When buying a condo, a thorough review of the status certificate is the only way to know exactly what you’re getting into. Hire a good lawyer to help.
Almost every offer on a condo unit in Toronto is made conditionally upon review of the condominium corporation’s status certificate. This set of documents deals with everything from the building’s finances to how to proceed in the event of a fire. Every buyer should take a few days to review the status certificate with a lawyer in order to make an informed decision on whether or not to proceed with the sale. Here are the most important facets of the status certificate:
■ Litigation. Lawsuits are not uncommon in condominiums, as many boards sue the developer for broken promises or broken buildings. But sometimes the condominium corporations are on the receiving end of a lawsuit, such as slip-and-fall cases and human-rights suits. Your lawyer needs to assess the risk and advise you accordingly. If the building has to pony up big, the residents will have to pay for it.
■ Fees and assessments. One of the first items on the summary page deals with maintenance fees. The status certificate will say if fees are scheduled to increase in the next year, and if so, by how much. It will also tell you whether there is a special assessment pending, whereby each owner is responsible for a large sum of money in order make a major repair on the building or update a common area, such as replacing all the carpets and wallpaper in the hallways. A special assessment should be disclosed in the MLS listing, but sometimes it’s not.
■ Budget. You’re not expected to go through each item in the budget, which includes the cost of everything from hydro to Christmas decorations, but your lawyer probably should. You need to know what costs the condominium corporation is incurring, and whether it’s prepared to handle them. Otherwise, the maintenance fees will go up, and the possibility of a special assessment is more likely.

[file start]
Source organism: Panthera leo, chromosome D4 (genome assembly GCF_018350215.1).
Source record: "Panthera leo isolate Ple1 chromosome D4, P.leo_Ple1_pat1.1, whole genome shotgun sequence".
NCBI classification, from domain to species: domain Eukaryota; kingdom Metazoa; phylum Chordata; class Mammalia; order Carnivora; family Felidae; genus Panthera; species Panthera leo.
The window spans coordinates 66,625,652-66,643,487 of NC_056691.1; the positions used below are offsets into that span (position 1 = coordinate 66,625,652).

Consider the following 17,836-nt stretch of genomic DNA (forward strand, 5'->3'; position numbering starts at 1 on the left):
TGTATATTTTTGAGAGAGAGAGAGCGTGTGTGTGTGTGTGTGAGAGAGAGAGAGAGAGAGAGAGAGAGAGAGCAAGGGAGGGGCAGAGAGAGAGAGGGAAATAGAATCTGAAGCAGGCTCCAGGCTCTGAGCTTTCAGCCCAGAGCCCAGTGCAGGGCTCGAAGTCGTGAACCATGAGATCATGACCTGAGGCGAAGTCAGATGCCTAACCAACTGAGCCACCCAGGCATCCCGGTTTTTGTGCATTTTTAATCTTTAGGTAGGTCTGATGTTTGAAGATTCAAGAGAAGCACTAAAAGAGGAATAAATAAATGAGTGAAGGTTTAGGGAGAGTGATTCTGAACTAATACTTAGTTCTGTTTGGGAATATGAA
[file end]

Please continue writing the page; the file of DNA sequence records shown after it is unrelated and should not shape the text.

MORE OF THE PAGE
■ Reserve fund. This is the be-all and end-all of every condominium in the city. The reserve fund is effectively the rainy-day piggy bank that goes towards renovations, updating, and medium- to long-term improvements. If the roof caves in and it’s going to cost $500,000 to fix, the money comes from the reserve fund. If there’s not an ample reserve fund, residents will be on the hook for any increase in maintenance fees and/or special assessment.
■ Repairs and renovations. This ties into everything—the budget, the reserve fund, the maintenance fees, and ultimately whether or not a special assessment is lurking. You want to know if there are any big-ticket items that will require attention in the next couple years and if the condo corporation is planning any major expenditures.
■ Rules and regulations. Many condos have special rules pertaining to parking, outdoor space, amenities, and so on. Some of these rules apply directly to your unit. A colleague’s client owned a double-sized parking space that property management seized to give to a handicapped person who needed the large space. This was buried in the rules but the lawyer missed it. Your terrace might come with specific rules, as will the gym, visitor parking spots, and the rooftop barbecue area.
■ Property management. These are the people who oversee your home and everything that goes on around it. You want to feel comfortable with the company that runs the building. You should check to see if the condo board has hired and fired several companies in the past few years. Instability and turnover make life difficult.
As a first-time buyer, it’s a great idea to learn as much as you can about these issues, as they will directly affect your life in the condo you purchase. But it’s even more important that you hire a good lawyer, not just the lawyer offering the best deal. Buying a condominium means buying into a corporation with hundreds of partners, overseen by a board of directors. A thorough review of the status certificate is the only way to know exactly what you’re getting into.
David Fleming is a Realtor with Bosley Real Estate in Toronto, and author of the best known real estate website in the city: www.torontorealtyblog.com. A constant thorn in the side of condominium developers, David’s sarcastic, opinionated, outlandish thoughts can be read daily, although for some people, that’s far too often.